Lummi Nation Totem Pole Journey Coming Through Texas

Lummi Nation Totem Pole Journey Coming Through Texas

Lummi Nation

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Guest Post – from the Lone Star Chapter of the Sierra Club


On May 9th, the Lummi Nation began a powerful journey from Bellingham, Washington to Miami, Florida to demand the release of the blackfish (orca whale) Tokitae from the Miami Seaquarium. Tokitae, along with many other orcas, were captured from the Salish Sea off the coast of Washington and shipped around the world to work in parks. As these young whales were lifted out of the water, their pod members below shrieked and today still avoid the area of capture. After 48 years, Tokitae is the sole survivor.


You may know her by her stage name “Lolita,” which was given to her at the Miami Seaquarium. She lives in a tiny swimming pool where she performs for audiences two times a day. Some attribute her survival to her location near the ocean, with all the sounds and smells of her true home.


Orca Whale



The Lummi Nation seeks to return Tokitae to her ancestral waters. The House of Tears Carvers of the Lummi Nation will travel from Washington to the Miami Seaquarium with a 16-foot orca Totem Pole in tow. This 9,000 mile, 23 day journey will make stops along the way to share Tokitae’s story and to meet with local indigenous leaders and end at the Seaquarium.


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This Totem Pole journey is not the first the Lummi Nation has undertaken. They have worked for generations to protect the Salish Sea from oil and gas drilling and industrial export facilities and in the last five years have traveled thousands of miles with massive custom-carved Totem Poles. With all journeys starting in Washington and traveling to areas ranging from Wyoming to Winnipeg.


This year, the journey will make about twelve stops across many western and southern states on the way to Miami, including two Texas stops in Austin (May 19th) and Houston (May 20th). These important events will tie together environmentalism, animal rights, tribal sovereignty, and will beg us to reconsider the essence of our society. The Totem Pole will be blessed and we will stand in solidarity as we send off the Lummi Nation onto their next stop.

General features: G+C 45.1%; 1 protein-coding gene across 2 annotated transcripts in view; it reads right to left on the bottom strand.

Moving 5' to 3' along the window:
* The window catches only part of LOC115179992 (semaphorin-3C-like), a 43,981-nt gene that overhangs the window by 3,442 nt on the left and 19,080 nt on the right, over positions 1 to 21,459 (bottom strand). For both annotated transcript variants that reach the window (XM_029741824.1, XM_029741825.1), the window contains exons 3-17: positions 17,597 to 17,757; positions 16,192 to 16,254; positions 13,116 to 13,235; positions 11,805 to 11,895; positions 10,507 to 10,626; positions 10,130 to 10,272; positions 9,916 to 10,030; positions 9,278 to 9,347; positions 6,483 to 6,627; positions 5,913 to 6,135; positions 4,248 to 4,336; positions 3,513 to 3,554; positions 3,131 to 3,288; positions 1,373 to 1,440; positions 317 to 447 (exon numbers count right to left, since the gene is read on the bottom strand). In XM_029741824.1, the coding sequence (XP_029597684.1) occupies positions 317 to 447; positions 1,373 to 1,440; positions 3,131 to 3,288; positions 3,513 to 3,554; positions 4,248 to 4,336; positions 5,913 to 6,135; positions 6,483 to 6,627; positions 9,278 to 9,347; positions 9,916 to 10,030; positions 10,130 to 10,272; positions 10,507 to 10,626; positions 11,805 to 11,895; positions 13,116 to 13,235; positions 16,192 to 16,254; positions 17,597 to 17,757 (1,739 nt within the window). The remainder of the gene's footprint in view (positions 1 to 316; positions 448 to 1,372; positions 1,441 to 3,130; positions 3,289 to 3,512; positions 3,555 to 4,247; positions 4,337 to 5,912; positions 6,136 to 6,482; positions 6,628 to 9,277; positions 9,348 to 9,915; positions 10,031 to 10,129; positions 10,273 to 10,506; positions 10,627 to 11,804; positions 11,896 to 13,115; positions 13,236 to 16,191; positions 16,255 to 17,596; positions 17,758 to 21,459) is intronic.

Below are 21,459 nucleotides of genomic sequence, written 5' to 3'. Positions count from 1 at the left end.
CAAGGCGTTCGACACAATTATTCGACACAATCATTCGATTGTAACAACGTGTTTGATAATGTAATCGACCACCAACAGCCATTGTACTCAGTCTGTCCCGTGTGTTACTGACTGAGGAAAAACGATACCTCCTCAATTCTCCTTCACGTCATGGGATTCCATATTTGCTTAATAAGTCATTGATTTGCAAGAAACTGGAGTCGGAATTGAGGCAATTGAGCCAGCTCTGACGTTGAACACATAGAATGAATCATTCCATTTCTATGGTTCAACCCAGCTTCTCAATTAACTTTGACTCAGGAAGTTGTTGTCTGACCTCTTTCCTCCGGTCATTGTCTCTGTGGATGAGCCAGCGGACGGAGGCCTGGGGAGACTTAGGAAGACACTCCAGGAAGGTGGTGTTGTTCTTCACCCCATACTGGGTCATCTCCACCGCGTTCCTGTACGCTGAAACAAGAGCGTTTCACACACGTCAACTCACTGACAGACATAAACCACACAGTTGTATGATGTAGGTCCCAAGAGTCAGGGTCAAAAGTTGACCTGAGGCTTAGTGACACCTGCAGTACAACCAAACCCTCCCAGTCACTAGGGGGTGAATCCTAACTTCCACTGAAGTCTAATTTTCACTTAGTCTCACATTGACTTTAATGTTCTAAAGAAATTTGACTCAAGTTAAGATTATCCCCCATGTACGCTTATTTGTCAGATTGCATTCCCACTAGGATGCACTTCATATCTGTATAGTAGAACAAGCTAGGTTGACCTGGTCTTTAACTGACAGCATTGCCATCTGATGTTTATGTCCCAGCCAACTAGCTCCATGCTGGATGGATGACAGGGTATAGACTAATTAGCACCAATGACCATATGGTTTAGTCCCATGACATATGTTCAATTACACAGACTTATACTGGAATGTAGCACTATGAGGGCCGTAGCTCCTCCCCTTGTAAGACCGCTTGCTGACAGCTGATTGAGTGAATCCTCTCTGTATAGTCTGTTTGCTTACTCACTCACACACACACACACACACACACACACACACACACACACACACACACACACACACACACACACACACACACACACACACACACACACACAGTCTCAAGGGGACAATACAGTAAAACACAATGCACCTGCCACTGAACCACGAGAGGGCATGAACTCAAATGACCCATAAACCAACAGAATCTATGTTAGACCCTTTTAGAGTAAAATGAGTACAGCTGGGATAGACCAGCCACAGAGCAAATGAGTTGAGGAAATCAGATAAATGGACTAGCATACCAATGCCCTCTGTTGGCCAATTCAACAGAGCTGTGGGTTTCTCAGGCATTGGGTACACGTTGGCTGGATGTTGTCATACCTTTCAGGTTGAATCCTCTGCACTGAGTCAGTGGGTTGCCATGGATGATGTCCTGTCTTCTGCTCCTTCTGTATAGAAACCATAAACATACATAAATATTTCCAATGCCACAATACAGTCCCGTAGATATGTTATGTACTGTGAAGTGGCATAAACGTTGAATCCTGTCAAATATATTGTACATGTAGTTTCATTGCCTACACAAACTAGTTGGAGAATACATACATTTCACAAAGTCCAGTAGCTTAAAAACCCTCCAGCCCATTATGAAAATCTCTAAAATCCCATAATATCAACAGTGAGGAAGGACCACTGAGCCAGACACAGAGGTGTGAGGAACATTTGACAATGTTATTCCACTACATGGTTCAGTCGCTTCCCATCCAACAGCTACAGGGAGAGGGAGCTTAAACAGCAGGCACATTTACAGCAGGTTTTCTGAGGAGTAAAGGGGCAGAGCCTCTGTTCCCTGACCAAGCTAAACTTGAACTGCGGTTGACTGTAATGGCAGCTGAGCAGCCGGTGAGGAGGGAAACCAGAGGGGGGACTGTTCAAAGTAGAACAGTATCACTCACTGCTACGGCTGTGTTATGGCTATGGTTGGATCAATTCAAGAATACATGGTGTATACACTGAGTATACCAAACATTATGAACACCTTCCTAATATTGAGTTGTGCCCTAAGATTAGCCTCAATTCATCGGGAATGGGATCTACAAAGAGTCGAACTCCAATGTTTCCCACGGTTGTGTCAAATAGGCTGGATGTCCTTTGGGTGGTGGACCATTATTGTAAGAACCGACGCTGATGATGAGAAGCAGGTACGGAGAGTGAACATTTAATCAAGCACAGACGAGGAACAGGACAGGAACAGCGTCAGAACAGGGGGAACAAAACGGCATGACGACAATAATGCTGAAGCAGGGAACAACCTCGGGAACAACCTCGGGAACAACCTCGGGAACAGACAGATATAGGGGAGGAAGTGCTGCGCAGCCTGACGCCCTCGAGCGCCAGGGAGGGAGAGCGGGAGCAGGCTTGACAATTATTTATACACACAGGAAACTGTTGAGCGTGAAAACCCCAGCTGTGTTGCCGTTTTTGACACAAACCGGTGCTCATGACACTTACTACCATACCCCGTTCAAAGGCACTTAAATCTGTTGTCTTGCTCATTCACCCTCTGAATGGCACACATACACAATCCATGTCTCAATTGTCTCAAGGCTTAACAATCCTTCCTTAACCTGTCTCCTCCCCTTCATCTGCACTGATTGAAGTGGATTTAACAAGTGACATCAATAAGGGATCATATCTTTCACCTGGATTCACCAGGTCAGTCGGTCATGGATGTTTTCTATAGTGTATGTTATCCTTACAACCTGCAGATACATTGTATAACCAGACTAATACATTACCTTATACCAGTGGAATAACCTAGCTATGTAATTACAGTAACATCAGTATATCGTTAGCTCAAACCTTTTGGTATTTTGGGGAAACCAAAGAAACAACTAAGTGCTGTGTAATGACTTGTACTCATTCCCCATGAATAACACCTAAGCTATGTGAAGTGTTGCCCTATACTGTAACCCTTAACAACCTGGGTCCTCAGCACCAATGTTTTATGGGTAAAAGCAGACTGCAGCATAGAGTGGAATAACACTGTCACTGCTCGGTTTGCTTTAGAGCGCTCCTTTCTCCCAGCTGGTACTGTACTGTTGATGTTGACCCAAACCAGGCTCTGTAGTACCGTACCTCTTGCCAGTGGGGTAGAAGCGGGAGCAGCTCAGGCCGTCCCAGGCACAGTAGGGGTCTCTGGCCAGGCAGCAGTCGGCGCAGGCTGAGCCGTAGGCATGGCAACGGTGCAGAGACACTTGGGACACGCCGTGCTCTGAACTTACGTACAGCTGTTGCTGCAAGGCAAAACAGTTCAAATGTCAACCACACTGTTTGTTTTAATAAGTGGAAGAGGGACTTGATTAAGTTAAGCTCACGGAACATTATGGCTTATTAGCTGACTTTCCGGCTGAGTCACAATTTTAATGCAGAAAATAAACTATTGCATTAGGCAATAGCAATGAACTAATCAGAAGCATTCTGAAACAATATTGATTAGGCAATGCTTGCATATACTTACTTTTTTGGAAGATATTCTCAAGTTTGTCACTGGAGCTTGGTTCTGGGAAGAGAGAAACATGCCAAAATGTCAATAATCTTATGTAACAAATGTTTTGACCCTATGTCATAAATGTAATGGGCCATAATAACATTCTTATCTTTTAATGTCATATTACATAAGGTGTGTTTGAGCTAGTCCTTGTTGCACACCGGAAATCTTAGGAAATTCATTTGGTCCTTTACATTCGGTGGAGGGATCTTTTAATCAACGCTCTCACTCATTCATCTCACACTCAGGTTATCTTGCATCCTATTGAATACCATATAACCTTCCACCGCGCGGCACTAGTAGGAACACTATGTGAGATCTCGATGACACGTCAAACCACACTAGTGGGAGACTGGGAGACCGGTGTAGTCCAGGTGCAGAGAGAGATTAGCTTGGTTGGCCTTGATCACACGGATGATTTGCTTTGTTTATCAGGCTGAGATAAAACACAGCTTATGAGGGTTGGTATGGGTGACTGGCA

In Texas, we struggle with the same issues that affect the Lummi and the Salish Sea. We are not in equilibrium with our natural world. Our economy is dictated by extraction, transportation, and burning of toxic chemicals for fuel and to create other dangerous materials to feed consumerism.


Honor Rio Grande Treaty



More specifically, Native peoples are striving to protect their sacred places in Texas. In Eagle Pass, along the border, many tribes are fighting against the Dos Republicas coal mine along with a strong coalition of local activists. In the Lower Rio Grande Valley, South Padre Island, one of the last stretches of Texas coastline untouched by the fossil fuel industry, is threatened by the construction of export facilities for fracked gas.


For countless generations, Pacific Northwest tribes, such as the Lummi Nation, have been courageous stewards of the environment. Texas and the Northwest have been culturally connected for thousands of years. Relatives stretch across these lands. Relatives also stretch beyond nationality, culture, race, and religion. Relatives stretch beyond human, animal, plant, desert, mountain, and ocean. The way we understand the order of our world has profound implications for our actions.


The people of Texas are with the Lummi Nation in their protection of ancestral lands and waters, and welcome the support and inspiration they have shown in their steadfast dedication to the natural world.

We hope that you will be able to join us at the events in Austin in Houston on May 19th and 20th, respectively.


RSVP here



Please note – editorials and sponsored posts are written by guest writers to inform and educate the community on a variety of different viewpoints, as well as to share information about local eco-friendly businesses and organizations. However, they do not necessarily reflect the opinions of the Austin EcoNetwork. 

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